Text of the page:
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So at the command line I can conveniently do something like this:

perl -pne 's/from/to/' in > out

And if I need to repeat this and/or I have several other perl -pne transformations, I can put them in, say, a .bat file in Windows. That's a rather roundabout way of doing it, of course. I should just write one perl script that has all those regex transformations.

So how do you write it? If I have a shell script containing these lines:

perl -pne 's/from1/to1/' in > temp
perl -pne 's/from2/to2/' -i temp
perl -pne 's/from3/to3/' -i temp
perl -pne 's/from4/to4/' -i temp
perl -pne 's/from5/to5/' temp > out

How can I just put these all into one perl script?

share|improve this question
I think the -i flag overwrites the input file with the output, but I'm not sure. At least that's my intent anyway. – polygenelubricants Jun 21 '10 at 8:52
Small note: -p overrides -n so you don't need both. It's not much but I think the less arguments to a command the better. And yes, -i edits a file in place, see perlrun. – musiKk Jun 21 '10 at 9:16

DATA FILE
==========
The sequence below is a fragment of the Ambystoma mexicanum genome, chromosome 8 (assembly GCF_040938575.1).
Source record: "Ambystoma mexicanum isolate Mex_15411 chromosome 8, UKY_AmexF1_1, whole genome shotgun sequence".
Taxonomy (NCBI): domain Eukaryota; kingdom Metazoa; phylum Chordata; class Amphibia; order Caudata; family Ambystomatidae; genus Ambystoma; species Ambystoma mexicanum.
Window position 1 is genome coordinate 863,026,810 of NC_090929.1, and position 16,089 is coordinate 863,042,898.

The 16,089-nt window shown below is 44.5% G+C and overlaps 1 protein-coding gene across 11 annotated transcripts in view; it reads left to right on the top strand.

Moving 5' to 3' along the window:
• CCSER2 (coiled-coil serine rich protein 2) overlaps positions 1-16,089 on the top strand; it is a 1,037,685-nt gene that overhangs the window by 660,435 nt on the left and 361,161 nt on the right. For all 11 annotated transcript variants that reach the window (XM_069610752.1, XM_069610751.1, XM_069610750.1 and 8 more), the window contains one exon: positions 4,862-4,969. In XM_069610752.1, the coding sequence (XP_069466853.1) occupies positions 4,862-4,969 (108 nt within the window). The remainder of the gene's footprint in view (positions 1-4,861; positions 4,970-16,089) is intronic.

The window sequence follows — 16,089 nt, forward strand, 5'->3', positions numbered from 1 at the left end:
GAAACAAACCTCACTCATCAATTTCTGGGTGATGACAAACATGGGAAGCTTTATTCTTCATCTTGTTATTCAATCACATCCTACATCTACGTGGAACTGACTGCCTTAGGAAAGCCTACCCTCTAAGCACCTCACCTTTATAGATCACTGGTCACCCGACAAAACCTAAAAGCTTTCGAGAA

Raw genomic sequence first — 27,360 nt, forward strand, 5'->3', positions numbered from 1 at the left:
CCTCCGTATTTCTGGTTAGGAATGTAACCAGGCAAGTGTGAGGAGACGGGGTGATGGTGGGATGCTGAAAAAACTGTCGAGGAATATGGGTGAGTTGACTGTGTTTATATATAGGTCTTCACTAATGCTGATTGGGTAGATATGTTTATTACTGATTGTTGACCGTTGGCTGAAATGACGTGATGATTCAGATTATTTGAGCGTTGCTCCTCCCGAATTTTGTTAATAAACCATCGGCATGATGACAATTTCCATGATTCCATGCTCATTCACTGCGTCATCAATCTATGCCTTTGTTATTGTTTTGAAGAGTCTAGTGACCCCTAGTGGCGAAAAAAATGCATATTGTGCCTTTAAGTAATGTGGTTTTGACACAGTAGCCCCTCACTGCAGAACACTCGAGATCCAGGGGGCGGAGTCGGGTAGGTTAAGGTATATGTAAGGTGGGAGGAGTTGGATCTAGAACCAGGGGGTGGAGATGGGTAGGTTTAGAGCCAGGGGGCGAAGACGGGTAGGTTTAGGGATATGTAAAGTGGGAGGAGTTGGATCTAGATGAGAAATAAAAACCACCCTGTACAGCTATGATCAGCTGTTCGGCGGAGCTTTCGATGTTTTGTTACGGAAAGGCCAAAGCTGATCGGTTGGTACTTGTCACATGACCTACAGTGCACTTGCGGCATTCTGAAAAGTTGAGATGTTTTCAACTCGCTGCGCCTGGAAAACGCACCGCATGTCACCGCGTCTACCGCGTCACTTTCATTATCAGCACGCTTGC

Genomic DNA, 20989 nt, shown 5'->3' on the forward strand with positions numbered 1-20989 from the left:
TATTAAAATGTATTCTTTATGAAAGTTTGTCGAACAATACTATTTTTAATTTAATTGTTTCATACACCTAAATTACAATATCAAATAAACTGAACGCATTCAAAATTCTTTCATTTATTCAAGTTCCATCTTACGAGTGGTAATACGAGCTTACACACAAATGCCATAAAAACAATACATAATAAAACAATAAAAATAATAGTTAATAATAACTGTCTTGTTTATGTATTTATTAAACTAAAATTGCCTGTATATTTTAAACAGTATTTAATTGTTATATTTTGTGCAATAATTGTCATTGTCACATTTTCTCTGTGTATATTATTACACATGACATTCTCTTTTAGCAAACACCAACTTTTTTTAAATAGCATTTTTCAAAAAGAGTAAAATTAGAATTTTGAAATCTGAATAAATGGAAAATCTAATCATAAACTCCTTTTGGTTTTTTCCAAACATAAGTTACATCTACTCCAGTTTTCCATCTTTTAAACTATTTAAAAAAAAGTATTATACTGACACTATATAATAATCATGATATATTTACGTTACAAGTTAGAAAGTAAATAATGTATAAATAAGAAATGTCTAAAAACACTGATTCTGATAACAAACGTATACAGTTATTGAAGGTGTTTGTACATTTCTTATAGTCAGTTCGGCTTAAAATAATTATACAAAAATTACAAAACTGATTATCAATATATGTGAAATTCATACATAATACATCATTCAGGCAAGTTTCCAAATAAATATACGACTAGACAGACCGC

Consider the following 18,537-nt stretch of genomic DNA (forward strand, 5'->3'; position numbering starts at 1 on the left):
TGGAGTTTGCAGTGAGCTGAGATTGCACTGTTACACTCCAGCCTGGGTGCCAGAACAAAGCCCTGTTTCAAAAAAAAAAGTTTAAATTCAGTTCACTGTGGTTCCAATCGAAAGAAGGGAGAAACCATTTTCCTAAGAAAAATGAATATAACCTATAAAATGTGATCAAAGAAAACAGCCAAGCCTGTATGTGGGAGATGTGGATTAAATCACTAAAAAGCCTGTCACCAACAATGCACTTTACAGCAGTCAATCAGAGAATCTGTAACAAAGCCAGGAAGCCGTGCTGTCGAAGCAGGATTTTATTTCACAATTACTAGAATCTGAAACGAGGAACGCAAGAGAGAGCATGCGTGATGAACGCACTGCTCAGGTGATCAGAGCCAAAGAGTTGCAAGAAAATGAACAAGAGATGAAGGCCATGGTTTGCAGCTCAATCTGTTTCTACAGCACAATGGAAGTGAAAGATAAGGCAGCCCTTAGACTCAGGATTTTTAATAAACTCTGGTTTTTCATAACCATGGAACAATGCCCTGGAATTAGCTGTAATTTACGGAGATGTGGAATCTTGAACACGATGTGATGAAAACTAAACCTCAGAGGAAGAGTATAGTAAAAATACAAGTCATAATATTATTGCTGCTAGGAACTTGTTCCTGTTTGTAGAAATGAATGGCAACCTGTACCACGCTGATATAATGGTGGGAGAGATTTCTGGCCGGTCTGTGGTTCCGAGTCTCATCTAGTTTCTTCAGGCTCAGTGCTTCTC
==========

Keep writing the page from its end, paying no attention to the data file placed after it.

up vote 10 down vote accepted

-e accepts arbitrary complex program. So just join your substitution operations.

perl -pe 's/from1/to1/; s/from2/to2/; s/from3/to3/; s/from4/to4/; s/from5/to5/' in > out

If you really want a Perl program that handles input and looping explicitely, deparse the one-liner to see the generated code and work from here.

> perl -MO=Deparse -pe 's/from1/to1/; s/from2/to2/; s/from3/to3/; s/from4/to4/; s/from5/to5/'
LINE: while (defined($_ = <ARGV>)) {
continue {
    print $_;
-e syntax OK
share|improve this answer
Whoa, I think I'm starting to fall in love with perl... – polygenelubricants Jun 21 '10 at 9:29
Awesome idea. I do a good bit of Perl, and I frequently end up with a one-liner that grows to the point where it needs to be converted to a real script. I can't believe I never thought to use Deparse as a shortcut to ease some of the longer one-liners. – Christopher Cashell Apr 23 '11 at 20:55

Related answer to the question you didn't quite ask: the perl special variable $^I, used together with @ARGV, gives the in-place editing behavior of -i. As with the -p option, Deparse will show the generated code:

perl -MO=Deparse -pi.bak -le 's/foo/bar/'
BEGIN { $^I = ".bak"; }
BEGIN { $/ = "\n"; $\ = "\n"; }
LINE: while (defined($_ = <ARGV>)) {
    chomp $_;
continue {
    print $_;
share|improve this answer

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